The number plays out like this. According to the Nigerian Bureau of Statistics, the total adult working population in Nigeria is about 87.9. of this number, using data from Enhancing Financial Inclusion and Access (Efina), 4.5% of this working population earn above N70,000 monthly.

If these groups contribute 10% of their annual salary to their RSA for a “rent to own” scheme, that translates to N332.26 billion annually. This is a down payment that funds the value chain and activates matching funding.

The PFAs then invest in the REIT created by the developers and the contributors in making their monthly pension checks are funding both their homes and retirement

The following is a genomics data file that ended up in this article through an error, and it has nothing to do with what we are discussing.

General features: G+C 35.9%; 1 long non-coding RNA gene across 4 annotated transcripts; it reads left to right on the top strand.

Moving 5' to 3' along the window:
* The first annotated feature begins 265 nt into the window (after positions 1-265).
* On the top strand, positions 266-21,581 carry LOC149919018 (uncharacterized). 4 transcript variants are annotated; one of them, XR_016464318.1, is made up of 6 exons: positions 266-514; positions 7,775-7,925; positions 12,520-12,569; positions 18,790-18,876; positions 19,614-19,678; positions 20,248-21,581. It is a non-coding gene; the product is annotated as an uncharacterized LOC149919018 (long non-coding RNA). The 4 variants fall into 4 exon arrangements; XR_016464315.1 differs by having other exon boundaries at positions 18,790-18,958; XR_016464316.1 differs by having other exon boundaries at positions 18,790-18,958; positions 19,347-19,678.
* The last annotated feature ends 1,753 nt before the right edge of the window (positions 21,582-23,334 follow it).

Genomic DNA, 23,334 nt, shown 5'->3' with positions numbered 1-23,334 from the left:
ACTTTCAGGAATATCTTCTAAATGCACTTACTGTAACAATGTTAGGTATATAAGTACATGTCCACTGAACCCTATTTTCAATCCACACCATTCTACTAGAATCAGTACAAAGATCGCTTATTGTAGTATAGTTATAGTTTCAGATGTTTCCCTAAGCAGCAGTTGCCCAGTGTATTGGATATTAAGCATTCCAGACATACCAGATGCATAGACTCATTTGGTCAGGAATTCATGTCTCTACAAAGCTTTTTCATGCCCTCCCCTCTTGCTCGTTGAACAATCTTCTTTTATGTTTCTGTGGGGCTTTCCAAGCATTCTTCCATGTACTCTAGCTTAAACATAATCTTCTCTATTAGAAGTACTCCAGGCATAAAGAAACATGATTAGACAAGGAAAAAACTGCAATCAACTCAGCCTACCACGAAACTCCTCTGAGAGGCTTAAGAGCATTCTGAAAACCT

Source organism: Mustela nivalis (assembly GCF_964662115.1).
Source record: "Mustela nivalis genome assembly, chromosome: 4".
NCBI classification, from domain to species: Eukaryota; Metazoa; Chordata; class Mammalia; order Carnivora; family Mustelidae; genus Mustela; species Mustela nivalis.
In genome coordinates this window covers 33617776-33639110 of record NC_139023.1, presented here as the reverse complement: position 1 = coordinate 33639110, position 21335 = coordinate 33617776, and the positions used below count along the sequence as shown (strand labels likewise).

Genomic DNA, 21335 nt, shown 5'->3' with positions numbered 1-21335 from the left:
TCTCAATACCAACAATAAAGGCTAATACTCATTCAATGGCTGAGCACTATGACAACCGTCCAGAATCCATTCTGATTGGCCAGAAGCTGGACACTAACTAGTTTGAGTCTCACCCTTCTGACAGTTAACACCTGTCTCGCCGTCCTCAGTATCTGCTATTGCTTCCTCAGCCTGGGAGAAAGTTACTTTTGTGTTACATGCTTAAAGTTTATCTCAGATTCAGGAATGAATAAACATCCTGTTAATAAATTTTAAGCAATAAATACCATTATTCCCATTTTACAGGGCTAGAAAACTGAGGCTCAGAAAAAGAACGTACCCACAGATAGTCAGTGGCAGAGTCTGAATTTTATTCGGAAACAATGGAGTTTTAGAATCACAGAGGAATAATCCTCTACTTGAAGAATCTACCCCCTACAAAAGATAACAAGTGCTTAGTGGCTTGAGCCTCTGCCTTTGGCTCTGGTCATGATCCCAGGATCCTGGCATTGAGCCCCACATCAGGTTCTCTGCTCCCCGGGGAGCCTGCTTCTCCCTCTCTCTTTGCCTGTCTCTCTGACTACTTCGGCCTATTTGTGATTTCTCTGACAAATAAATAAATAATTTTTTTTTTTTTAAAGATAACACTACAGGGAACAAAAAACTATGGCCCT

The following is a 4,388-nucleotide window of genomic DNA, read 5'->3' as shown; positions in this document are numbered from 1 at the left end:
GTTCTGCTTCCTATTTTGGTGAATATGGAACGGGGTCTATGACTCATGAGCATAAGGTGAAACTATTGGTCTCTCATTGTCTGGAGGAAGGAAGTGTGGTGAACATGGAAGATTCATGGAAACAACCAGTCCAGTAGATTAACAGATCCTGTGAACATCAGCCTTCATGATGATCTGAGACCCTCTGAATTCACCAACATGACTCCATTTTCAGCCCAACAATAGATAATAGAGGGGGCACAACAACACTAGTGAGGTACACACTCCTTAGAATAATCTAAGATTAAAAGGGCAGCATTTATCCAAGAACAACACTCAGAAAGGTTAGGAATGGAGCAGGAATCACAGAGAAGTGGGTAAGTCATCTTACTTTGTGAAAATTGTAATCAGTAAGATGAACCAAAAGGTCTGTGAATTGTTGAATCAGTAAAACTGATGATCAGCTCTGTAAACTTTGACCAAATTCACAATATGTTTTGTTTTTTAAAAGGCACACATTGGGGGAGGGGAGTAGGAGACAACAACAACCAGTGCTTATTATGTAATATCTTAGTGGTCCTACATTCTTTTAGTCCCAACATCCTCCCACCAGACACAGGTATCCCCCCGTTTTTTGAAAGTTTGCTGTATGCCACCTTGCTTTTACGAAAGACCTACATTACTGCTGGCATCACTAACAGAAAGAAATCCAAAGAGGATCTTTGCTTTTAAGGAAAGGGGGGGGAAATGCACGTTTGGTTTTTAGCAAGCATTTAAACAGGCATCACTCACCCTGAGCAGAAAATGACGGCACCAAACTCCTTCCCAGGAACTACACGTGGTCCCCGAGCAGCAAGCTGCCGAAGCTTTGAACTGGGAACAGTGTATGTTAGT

This flow of funds will be invested in REITS promoted by developers who get the tax and subsidies earlier highlighted. A summary of the framework will look like figure 2 below.

Figure 2: Flow of fund to affordable housing

Other success factors

  • Removal of all taxes, fees, and levies by Federal, State, and Local Governments accessed affordable real estate development.
  • Empowering the commercial banks and Insurance companies by giving affordable housing REITS the same guarantees and provisions FGN bonds get.
  • Empowering the FMBN and Refinance Company by increasing their capital base via implicit FGN guarantees, if necessary, to enable them to support mortgage originators by purchasing their securitized Mortgage-Backed Securities.
  • Update foreclosure laws.


By Kalu Aja